Which I guess I understand, though it is annoying. See, thereís
something remarkably powerful about relationships within a band--
even the non-sexual ones. Itís the chance for us as an audience to watch
people doing something with their friendships thatís a little more complex
and meaningful than sitting around drinking beer and watching The Simpsons
on Sunday nights. Standing there watching two or three or four people
communicating seemingly telepathically for forty-five minutes or an hour,
we canít help but wish for the same level of communication, and artistic
productivity, from our own relationships.
When two members of a band are lovers, it becomes all that much easier
to idealize their relationship. Weíve all had lovers; and weíve all, at one
time or another, longed for the sort of effortless finish-your-sentence
connectedness that band-mates appear to possess. The fact that most of
us only see a lot of our band-member idols during those forty-five minutes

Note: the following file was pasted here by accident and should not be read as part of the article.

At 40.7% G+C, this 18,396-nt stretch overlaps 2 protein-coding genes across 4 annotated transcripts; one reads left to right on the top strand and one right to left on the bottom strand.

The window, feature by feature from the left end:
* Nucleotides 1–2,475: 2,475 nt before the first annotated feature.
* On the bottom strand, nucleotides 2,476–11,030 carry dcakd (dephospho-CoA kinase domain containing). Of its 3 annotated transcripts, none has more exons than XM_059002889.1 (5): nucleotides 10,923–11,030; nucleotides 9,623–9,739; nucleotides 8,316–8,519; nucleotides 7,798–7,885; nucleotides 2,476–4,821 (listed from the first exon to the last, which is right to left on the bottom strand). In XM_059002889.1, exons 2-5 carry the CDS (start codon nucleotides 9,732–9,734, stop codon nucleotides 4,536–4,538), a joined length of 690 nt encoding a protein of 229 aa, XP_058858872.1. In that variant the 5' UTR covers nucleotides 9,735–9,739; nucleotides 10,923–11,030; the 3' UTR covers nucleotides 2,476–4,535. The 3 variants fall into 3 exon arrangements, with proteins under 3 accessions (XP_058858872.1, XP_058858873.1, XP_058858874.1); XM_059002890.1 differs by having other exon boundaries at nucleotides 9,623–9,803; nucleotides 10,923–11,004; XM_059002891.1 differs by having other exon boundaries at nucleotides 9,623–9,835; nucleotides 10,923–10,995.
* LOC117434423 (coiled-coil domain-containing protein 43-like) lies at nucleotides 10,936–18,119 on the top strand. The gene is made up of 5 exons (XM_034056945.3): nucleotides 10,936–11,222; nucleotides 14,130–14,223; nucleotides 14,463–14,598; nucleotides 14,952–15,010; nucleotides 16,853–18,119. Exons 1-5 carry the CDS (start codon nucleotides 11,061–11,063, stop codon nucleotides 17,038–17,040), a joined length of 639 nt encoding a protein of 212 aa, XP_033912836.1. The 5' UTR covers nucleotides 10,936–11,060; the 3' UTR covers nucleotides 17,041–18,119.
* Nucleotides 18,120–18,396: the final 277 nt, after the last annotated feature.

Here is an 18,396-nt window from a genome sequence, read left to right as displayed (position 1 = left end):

of peak togetherness just makes the job of projection even simpler.
Is it any wonder, then, that any shakeup within a favorite band results
in chatter and speculation far out of proportion to what the bandmembers
feel they deserve? And when the parties involved were lovers, it feels
that much more crucial to talk about, even as the details become less and
less appropriate for us to want to know.
So when Mac McCaughan and Laura Ballance of Superchunk broke up,
years ago, the frenzy that ensued didnít really have all that much to do
with the specifics of who dumped whom, or how Laura felt about playing
on all those songs Mac wrote about the breakup. The frenzy was largely
just white noise generated by legions of fans trying desperately to figure
out how their own relationships were supposed to outlast what had long
been touted (by outside observers, of course) as the perfect indie-rock
So too Bicentennial Quarters. Shannon Morrow is a kickass drummer,
with an easy, rolling sense of rhythm, strong arms, and a good loud
floor tom. But Iím going to have to see her play again with her other
band, Pizza Hutch, before Iíll be able to picture her drumming without
also picturing the way she used to smile over at Walker while he pulled
insane noises out of the strings of his guitar.
Shannon was the Bi-Qsí second drummer, following local legend Ian
(who recently returned to NC from California). Their sound changed a bit
from Ian to Shannon (less jazz/more rock would be the shorthand, though
thatís not really descriptive enough), and is likely to change again if they
manage to find a third drummer crazy enough to follow in the footsteps of
the first two. Which just makes it all the more crucial for somebody to get